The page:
Slobodan Milosevic, whose propagandists depicted him as the saviour of the Serbs during his years as the leader of Serbia and later of the rump Yugoslavia, has been dropped from history books introduced at the start of the school year in Serbia.
Although Serbian 14-year- olds have spent most of their lives so far under his rule, they will learn little of Mr Milosevic's time in office and the bloody wars he is accused of provoking while the old Communist federation of Yugoslavia disintegrated in the 1990s, for which he is now on trial at the war crimes tribunal in The Hague.
The sections describing the 1990s consist of short, neutral chapters that cover the foundation of the rump Yugoslavia in 1992, the 1995 Dayton peace agreement on Bosnia-Herzegovina, the 1998-99 war in Kosovo and the 11-week Nato bombing campaign against Serbia in 1999. But there is no mention of Mr Milosevic and his role in all these developments.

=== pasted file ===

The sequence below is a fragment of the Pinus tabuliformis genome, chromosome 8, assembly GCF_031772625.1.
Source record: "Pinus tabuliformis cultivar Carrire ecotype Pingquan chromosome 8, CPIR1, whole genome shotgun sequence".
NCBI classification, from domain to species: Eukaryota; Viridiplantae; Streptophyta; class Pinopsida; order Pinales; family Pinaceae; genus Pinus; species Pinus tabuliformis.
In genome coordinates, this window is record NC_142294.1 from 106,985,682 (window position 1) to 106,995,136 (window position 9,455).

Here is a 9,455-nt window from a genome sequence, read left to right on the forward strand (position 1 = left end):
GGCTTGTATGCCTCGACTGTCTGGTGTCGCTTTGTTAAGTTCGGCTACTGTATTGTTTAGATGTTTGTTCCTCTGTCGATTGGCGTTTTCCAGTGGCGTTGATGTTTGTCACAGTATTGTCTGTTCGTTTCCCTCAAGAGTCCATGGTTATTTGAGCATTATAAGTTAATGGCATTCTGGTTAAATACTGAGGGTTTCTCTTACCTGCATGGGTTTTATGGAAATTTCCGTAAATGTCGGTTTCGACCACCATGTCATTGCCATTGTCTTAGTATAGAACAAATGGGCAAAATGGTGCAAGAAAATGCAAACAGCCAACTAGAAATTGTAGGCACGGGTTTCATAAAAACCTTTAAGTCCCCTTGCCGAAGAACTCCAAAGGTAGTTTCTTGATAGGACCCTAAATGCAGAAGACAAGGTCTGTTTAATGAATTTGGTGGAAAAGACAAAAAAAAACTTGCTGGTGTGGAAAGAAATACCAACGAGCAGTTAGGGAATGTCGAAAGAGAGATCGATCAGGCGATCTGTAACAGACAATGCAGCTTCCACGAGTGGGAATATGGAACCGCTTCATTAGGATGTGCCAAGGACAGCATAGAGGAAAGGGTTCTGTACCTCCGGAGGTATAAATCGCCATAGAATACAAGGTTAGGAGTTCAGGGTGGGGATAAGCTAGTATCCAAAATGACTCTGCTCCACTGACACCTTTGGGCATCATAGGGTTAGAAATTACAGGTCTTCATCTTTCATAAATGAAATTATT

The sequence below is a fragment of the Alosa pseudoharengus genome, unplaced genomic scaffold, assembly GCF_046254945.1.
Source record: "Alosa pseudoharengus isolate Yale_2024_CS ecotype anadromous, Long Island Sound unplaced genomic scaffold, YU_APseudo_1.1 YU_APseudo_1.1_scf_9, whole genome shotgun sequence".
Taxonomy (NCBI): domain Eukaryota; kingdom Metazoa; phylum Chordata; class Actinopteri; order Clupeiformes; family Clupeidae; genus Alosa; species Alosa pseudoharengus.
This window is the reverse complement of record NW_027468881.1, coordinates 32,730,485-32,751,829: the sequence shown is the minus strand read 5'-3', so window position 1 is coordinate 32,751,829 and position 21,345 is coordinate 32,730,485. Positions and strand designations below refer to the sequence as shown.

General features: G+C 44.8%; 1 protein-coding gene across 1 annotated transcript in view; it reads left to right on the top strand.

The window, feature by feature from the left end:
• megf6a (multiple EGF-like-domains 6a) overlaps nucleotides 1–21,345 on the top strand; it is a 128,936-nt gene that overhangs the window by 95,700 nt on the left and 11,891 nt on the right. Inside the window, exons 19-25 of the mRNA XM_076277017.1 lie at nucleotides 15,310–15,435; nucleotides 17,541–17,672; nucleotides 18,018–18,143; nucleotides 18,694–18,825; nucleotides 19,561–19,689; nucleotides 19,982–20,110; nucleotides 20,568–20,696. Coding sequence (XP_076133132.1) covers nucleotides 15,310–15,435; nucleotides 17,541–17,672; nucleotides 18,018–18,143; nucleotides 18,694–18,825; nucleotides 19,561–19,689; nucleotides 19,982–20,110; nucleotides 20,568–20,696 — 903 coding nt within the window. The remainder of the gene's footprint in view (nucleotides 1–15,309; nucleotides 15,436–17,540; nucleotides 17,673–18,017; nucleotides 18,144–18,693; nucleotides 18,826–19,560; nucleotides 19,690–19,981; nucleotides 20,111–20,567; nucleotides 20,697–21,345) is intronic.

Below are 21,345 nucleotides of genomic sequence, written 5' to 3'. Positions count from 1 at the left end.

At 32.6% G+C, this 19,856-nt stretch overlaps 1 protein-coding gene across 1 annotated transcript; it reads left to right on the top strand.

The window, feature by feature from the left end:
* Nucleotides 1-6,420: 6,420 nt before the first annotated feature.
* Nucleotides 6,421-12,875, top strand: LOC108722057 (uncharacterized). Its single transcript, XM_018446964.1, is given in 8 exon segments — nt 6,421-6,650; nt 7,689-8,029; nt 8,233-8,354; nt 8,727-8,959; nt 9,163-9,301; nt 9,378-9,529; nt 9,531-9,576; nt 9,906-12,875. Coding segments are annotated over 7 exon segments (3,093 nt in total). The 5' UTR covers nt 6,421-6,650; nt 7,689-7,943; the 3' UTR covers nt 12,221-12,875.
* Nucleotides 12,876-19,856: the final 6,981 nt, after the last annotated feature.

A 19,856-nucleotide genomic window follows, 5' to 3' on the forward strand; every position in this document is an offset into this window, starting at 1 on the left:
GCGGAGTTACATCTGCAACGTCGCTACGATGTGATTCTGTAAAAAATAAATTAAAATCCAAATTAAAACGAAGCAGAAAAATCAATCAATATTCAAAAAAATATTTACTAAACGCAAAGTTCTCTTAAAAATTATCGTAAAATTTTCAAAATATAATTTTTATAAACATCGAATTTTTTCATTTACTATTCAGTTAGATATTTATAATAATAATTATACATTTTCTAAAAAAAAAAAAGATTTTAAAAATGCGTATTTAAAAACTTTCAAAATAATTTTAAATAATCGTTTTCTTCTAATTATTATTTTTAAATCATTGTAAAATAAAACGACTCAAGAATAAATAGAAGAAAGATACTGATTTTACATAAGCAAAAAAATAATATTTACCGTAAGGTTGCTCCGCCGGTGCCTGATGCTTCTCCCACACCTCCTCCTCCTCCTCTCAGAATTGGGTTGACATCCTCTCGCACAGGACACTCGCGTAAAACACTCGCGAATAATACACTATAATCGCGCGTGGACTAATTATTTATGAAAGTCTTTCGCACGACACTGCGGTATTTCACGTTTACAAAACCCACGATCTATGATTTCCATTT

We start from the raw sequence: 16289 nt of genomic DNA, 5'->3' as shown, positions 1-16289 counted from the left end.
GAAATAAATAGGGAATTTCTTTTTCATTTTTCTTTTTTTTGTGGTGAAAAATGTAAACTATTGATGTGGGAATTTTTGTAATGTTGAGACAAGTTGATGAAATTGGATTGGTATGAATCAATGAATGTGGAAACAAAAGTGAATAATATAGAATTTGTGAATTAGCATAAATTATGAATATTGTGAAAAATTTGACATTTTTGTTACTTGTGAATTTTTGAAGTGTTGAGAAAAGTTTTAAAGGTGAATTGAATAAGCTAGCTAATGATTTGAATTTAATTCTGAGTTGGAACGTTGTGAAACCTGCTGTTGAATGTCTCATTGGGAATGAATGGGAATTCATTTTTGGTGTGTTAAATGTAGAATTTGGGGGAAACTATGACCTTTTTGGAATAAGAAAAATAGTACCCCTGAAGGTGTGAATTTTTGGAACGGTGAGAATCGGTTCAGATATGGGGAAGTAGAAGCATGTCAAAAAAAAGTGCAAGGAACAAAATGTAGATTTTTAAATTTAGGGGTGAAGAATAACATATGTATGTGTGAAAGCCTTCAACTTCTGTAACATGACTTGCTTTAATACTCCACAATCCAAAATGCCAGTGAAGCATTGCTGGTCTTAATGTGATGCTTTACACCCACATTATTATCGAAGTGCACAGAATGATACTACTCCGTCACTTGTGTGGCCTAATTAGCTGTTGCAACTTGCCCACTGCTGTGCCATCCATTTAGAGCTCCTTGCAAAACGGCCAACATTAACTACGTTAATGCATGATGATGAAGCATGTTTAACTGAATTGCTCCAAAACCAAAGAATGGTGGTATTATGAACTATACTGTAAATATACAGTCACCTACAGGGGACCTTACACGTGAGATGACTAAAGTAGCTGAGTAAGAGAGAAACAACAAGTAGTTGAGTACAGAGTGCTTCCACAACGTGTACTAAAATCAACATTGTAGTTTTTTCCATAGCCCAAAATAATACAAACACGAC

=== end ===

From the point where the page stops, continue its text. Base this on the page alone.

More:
History textbooks for students in the final years of primary school even recount Mr Milosevic's downfall without mentioning his name. "Federal elections in September and polls in the republic [of Serbia] in December 2000 led to a change of power and a modification of domestic and foreign policy," the textbooks say.
The popular uprising on 5 October that toppled Mr Milosevic and marked the start of a new era in Yugoslavia's history is mentioned only in a caption to a photograph of protesters in front of the Yugoslav parliament. "Massive demonstrations in Belgrade on 5 October 2000", it says.
The new books are in sharp contrast to those used in Mr Milosevic's time. During his presidency, textbooks were filled with nationalist propaganda describing Serbs as a peace-loving nation who, without any reason, became victims of a world conspiracy.
So far there is no official explanation why the new history books avoid mentioning Mr Milosevic. The only statesman they do mention is Yugoslavia's former leader, Josip Broz Tito, who died in 1980.Reuse content